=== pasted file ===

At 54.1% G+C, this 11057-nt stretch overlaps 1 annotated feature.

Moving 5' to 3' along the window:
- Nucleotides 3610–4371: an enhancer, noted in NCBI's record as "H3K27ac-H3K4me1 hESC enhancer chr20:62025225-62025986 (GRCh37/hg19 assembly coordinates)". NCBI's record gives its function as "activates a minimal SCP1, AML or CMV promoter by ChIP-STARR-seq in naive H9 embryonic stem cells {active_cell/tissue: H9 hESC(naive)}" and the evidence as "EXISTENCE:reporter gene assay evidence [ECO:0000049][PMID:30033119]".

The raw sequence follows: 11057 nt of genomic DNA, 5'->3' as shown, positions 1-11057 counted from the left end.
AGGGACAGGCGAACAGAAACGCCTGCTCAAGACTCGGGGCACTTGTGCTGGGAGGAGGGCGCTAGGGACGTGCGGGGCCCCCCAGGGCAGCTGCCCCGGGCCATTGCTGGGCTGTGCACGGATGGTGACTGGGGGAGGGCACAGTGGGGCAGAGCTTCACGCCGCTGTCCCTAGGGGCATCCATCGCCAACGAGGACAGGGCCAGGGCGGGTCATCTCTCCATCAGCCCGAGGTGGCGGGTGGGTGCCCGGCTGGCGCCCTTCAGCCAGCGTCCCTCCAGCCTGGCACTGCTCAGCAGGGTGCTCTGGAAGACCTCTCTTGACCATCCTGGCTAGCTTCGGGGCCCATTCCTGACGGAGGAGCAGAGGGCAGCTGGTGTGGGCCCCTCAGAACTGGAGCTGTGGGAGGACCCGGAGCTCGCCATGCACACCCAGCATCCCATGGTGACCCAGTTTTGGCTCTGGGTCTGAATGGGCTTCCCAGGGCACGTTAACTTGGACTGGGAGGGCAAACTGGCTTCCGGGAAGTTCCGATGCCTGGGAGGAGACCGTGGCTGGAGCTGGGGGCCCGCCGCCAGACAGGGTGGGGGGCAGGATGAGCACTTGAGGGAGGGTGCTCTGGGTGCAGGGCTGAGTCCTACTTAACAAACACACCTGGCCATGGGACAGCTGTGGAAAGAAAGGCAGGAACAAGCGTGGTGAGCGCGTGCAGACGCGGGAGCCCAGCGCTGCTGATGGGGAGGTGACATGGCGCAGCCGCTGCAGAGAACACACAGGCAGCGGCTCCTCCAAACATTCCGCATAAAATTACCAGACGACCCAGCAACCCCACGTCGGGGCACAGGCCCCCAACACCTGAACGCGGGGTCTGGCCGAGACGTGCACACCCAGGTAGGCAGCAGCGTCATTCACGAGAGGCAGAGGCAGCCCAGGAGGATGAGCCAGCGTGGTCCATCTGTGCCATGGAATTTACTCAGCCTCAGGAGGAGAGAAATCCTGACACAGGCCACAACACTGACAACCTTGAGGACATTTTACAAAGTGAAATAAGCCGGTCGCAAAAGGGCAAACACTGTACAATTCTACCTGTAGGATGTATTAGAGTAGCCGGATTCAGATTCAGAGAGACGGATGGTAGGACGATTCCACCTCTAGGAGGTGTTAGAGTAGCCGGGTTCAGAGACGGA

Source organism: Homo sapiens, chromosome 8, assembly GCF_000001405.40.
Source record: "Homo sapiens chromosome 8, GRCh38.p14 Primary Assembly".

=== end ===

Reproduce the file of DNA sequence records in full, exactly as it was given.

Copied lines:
At 54.1% G+C, this 11057-nt stretch overlaps 1 annotated feature.

Moving 5' to 3' along the window:
- Nucleotides 3610–4371: an enhancer, noted in NCBI's record as "H3K27ac-H3K4me1 hESC enhancer chr20:62025225-62025986 (GRCh37/hg19 assembly coordinates)". NCBI's record gives its function as "activates a minimal SCP1, AML or CMV promoter by ChIP-STARR-seq in naive H9 embryonic stem cells {active_cell/tissue: H9 hESC(naive)}" and the evidence as "EXISTENCE:reporter gene assay evidence [ECO:0000049][PMID:30033119]".

The raw sequence follows: 11057 nt of genomic DNA, 5'->3' as shown, positions 1-11057 counted from the left end.
AGGGACAGGCGAACAGAAACGCCTGCTCAAGACTCGGGGCACTTGTGCTGGGAGGAGGGCGCTAGGGACGTGCGGGGCCCCCCAGGGCAGCTGCCCCGGGCCATTGCTGGGCTGTGCACGGATGGTGACTGGGGGAGGGCACAGTGGGGCAGAGCTTCACGCCGCTGTCCCTAGGGGCATCCATCGCCAACGAGGACAGGGCCAGGGCGGGTCATCTCTCCATCAGCCCGAGGTGGCGGGTGGGTGCCCGGCTGGCGCCCTTCAGCCAGCGTCCCTCCAGCCTGGCACTGCTCAGCAGGGTGCTCTGGAAGACCTCTCTTGACCATCCTGGCTAGCTTCGGGGCCCATTCCTGACGGAGGAGCAGAGGGCAGCTGGTGTGGGCCCCTCAGAACTGGAGCTGTGGGAGGACCCGGAGCTCGCCATGCACACCCAGCATCCCATGGTGACCCAGTTTTGGCTCTGGGTCTGAATGGGCTTCCCAGGGCACGTTAACTTGGACTGGGAGGGCAAACTGGCTTCCGGGAAGTTCCGATGCCTGGGAGGAGACCGTGGCTGGAGCTGGGGGCCCGCCGCCAGACAGGGTGGGGGGCAGGATGAGCACTTGAGGGAGGGTGCTCTGGGTGCAGGGCTGAGTCCTACTTAACAAACACACCTGGCCATGGGACAGCTGTGGAAAGAAAGGCAGGAACAAGCGTGGTGAGCGCGTGCAGACGCGGGAGCCCAGCGCTGCTGATGGGGAGGTGACATGGCGCAGCCGCTGCAGAGAACACACAGGCAGCGGCTCCTCCAAACATTCCGCATAAAATTACCAGACGACCCAGCAACCCCACGTCGGGGCACAGGCCCCCAACACCTGAACGCGGGGTCTGGCCGAGACGTGCACACCCAGGTAGGCAGCAGCGTCATTCACGAGAGGCAGAGGCAGCCCAGGAGGATGAGCCAGCGTGGTCCATCTGTGCCATGGAATTTACTCAGCCTCAGGAGGAGAGAAATCCTGACACAGGCCACAACACTGACAACCTTGAGGACATTTTACAAAGTGAAATAAGCCGGTCGCAAAAGGGCAAACACTGTACAATTCTACCTGTAGGATGTATTAGAGTAGCCGGATTCAGATTCAGAGAGACGGATGGTAGGACGATTCCACCTCTAGGAGGTGTTAGAGTAGCCGGGTTCAGAGACGGA

Source organism: Homo sapiens, chromosome 8, assembly GCF_000001405.40.
Source record: "Homo sapiens chromosome 8, GRCh38.p14 Primary Assembly".